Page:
Getting to know Andrew Halcro

Courtesy of Wikipedia "Anchorage on an April evening" by Frank K. from Anchorage, Alaska,

Courtesy of Wikipedia “Anchorage on an April evening” by Frank K. from Anchorage, Alaska

Since the election is fast approaching, we’re going to introduce you to another mayoral candidate, Andrew Halcro.

Halcro grew up in Anchorage attended East High School, Willamette University and UAA and served two terms in the Alaska House of Representatives.  When Mark Begitch was elected Anchorage Mayor in 2003, Halcro served on Begitch’s transition team.  In 2006 he ran for Alaska Governor on the Independent ticket against Sarah Palin and Tony Knowles.  Halcro live in Anchorage with his wife Vickie, they have two grown daughters.  For the last two years, he has served as the President of the Anchorage Chamber of Commerce.

Courtesy of Alaska Dispatch

Courtesy of Alaska Dispatch

I asked Halcro how he would describe himself, politically.  He said he is a fiscal conservative with a passion for private sector business.  He thinks the government has an important role to play for the public, but that the government should stay out of peoples private lives.

Halcro feels that his background in the private sector, in addition to his public service, has equipped him to be the mayor of Anchorage.  I asked Halcro his opinion on the development that’s gone into the Port of Anchorage.  He said that the city has wasted millions, but that waste is in the past.  He says that updating the port is of crucial importance to the city.  Although 380 million dollars is needed to modernize infrastructure, Halcro says it’s worth it.  He says the city can’t keep spending millions for bandaids.

“Here in Anchorage we have three days worth of food and the port is incredibly important and it has to be the number one priority, capital project priority, of the city.”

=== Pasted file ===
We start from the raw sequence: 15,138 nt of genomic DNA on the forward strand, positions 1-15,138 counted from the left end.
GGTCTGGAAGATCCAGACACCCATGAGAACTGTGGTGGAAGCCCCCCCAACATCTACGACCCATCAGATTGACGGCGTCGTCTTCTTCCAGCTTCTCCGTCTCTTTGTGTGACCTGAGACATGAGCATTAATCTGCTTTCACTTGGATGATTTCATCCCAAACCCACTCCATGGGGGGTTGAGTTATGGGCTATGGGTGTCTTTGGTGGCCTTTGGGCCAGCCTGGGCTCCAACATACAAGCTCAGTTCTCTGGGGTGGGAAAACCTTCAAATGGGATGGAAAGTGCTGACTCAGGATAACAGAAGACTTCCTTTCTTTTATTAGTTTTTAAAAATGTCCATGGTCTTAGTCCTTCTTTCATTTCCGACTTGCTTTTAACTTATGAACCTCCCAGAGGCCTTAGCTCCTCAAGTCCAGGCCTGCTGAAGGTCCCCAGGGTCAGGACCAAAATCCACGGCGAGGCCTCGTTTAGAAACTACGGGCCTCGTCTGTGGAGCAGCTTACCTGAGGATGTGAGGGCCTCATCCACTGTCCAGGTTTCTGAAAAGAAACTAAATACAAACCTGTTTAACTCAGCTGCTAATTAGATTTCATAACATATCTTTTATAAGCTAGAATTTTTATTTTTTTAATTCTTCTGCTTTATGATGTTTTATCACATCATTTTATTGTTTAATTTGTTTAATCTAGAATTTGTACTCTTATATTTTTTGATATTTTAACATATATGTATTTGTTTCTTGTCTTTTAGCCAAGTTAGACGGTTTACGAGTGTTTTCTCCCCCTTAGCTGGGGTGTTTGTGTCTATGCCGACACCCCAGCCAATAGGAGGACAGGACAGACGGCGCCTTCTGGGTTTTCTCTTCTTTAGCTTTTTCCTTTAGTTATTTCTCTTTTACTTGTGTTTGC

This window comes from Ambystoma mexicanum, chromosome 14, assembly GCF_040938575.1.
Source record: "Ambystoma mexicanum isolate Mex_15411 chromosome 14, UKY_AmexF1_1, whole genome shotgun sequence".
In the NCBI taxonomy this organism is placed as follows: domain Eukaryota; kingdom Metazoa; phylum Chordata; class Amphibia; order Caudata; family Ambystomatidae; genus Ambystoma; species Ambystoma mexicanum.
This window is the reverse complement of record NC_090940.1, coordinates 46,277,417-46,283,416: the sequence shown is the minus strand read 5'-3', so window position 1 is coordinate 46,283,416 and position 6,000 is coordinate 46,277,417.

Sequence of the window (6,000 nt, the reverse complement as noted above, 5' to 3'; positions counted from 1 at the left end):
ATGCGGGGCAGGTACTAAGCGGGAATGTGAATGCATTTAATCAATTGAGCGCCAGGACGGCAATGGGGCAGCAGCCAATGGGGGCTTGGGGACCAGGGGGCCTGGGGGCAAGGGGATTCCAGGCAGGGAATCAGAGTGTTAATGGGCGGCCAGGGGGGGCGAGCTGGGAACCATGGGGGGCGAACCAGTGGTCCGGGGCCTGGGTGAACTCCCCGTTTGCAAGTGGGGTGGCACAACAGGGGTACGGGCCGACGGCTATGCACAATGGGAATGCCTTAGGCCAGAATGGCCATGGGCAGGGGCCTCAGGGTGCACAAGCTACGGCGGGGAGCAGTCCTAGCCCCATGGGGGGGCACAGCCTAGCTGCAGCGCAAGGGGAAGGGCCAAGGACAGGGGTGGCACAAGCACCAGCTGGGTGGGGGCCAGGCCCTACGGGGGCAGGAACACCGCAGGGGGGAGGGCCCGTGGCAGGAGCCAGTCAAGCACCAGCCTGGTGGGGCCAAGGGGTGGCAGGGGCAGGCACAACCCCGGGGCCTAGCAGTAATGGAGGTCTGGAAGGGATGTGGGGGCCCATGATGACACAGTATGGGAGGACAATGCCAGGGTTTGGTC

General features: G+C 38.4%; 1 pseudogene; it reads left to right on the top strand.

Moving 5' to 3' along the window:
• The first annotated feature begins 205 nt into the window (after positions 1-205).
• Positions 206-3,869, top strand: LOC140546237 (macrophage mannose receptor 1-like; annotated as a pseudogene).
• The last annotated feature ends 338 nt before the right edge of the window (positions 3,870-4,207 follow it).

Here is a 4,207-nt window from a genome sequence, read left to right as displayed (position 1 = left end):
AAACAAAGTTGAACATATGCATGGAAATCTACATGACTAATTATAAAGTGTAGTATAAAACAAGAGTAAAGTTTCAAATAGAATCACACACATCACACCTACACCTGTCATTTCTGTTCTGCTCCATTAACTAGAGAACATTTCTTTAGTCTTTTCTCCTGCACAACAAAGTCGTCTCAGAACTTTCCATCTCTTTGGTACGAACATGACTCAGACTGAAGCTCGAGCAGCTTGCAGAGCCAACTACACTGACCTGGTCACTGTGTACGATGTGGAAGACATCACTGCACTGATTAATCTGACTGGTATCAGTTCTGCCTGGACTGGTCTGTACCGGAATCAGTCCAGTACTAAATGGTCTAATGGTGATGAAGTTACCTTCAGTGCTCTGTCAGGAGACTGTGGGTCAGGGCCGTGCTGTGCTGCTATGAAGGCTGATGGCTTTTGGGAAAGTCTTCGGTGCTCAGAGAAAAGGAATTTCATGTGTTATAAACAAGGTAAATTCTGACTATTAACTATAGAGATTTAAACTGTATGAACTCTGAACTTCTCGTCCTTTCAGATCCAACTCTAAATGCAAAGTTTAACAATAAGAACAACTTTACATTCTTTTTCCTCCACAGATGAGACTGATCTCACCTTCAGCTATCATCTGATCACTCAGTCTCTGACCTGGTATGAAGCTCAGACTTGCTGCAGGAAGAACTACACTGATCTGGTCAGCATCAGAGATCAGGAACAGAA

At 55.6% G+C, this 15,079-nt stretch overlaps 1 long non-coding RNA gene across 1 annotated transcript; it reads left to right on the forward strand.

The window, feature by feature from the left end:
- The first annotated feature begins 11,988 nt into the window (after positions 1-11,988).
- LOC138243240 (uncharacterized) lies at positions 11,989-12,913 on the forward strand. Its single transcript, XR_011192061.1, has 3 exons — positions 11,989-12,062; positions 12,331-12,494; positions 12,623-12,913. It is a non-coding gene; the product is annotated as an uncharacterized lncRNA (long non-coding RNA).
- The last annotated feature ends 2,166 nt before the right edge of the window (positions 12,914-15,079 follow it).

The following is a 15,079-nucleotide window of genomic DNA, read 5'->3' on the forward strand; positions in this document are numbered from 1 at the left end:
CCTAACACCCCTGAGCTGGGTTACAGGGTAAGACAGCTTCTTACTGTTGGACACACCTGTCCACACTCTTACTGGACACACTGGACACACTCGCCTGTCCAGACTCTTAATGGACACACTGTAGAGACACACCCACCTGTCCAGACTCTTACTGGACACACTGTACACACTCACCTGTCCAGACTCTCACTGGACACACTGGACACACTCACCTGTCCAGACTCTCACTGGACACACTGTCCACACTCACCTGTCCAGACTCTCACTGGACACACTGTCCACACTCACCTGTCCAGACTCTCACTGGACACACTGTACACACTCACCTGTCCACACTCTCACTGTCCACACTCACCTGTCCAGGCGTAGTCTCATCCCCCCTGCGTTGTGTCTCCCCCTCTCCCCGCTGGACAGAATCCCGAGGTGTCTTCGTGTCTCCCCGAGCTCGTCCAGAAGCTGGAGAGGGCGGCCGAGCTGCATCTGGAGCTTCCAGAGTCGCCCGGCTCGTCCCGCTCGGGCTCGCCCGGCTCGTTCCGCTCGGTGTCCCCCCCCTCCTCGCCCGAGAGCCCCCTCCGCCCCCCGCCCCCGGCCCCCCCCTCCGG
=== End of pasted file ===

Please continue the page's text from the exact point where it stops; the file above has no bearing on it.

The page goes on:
Halcro says the city will need to find creative ways to finance upgrades in light of decreased state funding, while mitigating the cost shifts to tax payers

” First off, Anchorage is in a fabulous position.  The unemployment rate is 5.1 percent, a very healthy economy fueled a lot by the huge growth in healthcare industries, oil and gas is booming, retail has picked up.  So they only sector out there that’s actually declining in jobs is government.  And I expect that to continue.  I mean, with 50-dollar-a-barrel oil and a billion dollar budget deficit, these folks are going to have to start cutting some jobs.  The biggest challenge for Anchorage moving forward monetarily is the cost shifts from the state government to the city government.  For instance last year the state gave the city 14 million dollars in municipal revenue sharing, that’s just simply a check that they send out: it’s like a dividend.  And with the state facing tough budget times, that’s one of the first things that will be looked at because you’re not talking about laying off employees or shutting down a program you’re just simply talking about not sending a check anymore.”

Halcro says that the city can expect reductions in municipal revenue sharing, school debt reimbursement and money to fix roads and bridges.

He says that what the next mayor of Anchorage is going to need to look to the future, anticipate budget cuts from the state and manage the city around those cuts.  But at the same time, he says, its crucial to grow the economy to off set the changing budget.
The mayor, he says, provides the environment for business to thrive.

He says he would like to see Anchorage be the most public safety friendly, business friendly, and education friendly city in the country.

“And so, when you talk about growing the economy, I think there’s a couple of things we need to do.  We need to continue to focus on growing our tourism, cause tourism pays millions back to the city in taxes and fees.  We do need to get in…and there’s a great opportunity for us to broaden our tax base by actually redeveloping certain areas downtown: East downtown, Fairview, Mountain View.  Mountain View has had a considerable amount of investment over the last 10 years.  And I think reinvesting in these communities not only broadens the tax base cause it improves the value of these properties, but it also addresses a critical issue which is housing and affordable housing.”

Halcro says that embracing economic development groups like the Anchorage Economic Development Corporation will be crucial to the city’s future.  Their job, he says, is to look at ways to diversify the economy.  According to Halcro, we have to get back to letting the people who do the best job do their job.  We can use the intelligence and experience of private groups instead of letting the mayor and assembly make up economic policy on an ad-hoc basis.